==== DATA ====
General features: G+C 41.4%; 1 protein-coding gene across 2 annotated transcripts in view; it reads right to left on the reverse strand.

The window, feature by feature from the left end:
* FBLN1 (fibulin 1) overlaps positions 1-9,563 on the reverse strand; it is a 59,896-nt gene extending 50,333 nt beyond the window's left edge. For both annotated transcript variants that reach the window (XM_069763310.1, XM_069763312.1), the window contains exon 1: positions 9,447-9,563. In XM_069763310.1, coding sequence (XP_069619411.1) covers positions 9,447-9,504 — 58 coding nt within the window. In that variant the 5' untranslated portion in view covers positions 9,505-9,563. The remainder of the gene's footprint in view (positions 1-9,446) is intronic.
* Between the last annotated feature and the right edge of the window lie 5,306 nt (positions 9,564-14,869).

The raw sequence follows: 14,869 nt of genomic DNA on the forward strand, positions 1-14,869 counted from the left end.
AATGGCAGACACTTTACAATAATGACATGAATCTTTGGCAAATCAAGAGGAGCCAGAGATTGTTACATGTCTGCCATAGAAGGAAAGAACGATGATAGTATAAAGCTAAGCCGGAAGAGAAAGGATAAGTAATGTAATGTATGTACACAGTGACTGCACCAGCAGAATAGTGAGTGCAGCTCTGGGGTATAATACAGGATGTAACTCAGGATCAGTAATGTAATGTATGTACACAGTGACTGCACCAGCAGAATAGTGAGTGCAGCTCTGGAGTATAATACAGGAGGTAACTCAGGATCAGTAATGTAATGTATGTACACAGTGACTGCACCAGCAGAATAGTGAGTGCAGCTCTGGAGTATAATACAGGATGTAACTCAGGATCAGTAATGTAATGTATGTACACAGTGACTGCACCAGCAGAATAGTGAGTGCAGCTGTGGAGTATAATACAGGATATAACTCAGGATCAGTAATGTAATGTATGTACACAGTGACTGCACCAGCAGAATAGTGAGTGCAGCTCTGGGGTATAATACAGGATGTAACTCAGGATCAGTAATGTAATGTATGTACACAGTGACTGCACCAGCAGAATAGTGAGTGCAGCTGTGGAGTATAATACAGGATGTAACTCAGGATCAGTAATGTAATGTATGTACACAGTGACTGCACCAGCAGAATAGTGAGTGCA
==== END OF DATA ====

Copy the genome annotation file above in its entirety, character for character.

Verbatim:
General features: G+C 41.4%; 1 protein-coding gene across 2 annotated transcripts in view; it reads right to left on the reverse strand.

The window, feature by feature from the left end:
* FBLN1 (fibulin 1) overlaps positions 1-9,563 on the reverse strand; it is a 59,896-nt gene extending 50,333 nt beyond the window's left edge. For both annotated transcript variants that reach the window (XM_069763310.1, XM_069763312.1), the window contains exon 1: positions 9,447-9,563. In XM_069763310.1, coding sequence (XP_069619411.1) covers positions 9,447-9,504 — 58 coding nt within the window. In that variant the 5' untranslated portion in view covers positions 9,505-9,563. The remainder of the gene's footprint in view (positions 1-9,446) is intronic.
* Between the last annotated feature and the right edge of the window lie 5,306 nt (positions 9,564-14,869).

The raw sequence follows: 14,869 nt of genomic DNA on the forward strand, positions 1-14,869 counted from the left end.
AATGGCAGACACTTTACAATAATGACATGAATCTTTGGCAAATCAAGAGGAGCCAGAGATTGTTACATGTCTGCCATAGAAGGAAAGAACGATGATAGTATAAAGCTAAGCCGGAAGAGAAAGGATAAGTAATGTAATGTATGTACACAGTGACTGCACCAGCAGAATAGTGAGTGCAGCTCTGGGGTATAATACAGGATGTAACTCAGGATCAGTAATGTAATGTATGTACACAGTGACTGCACCAGCAGAATAGTGAGTGCAGCTCTGGAGTATAATACAGGAGGTAACTCAGGATCAGTAATGTAATGTATGTACACAGTGACTGCACCAGCAGAATAGTGAGTGCAGCTCTGGAGTATAATACAGGATGTAACTCAGGATCAGTAATGTAATGTATGTACACAGTGACTGCACCAGCAGAATAGTGAGTGCAGCTGTGGAGTATAATACAGGATATAACTCAGGATCAGTAATGTAATGTATGTACACAGTGACTGCACCAGCAGAATAGTGAGTGCAGCTCTGGGGTATAATACAGGATGTAACTCAGGATCAGTAATGTAATGTATGTACACAGTGACTGCACCAGCAGAATAGTGAGTGCAGCTGTGGAGTATAATACAGGATGTAACTCAGGATCAGTAATGTAATGTATGTACACAGTGACTGCACCAGCAGAATAGTGAGTGCA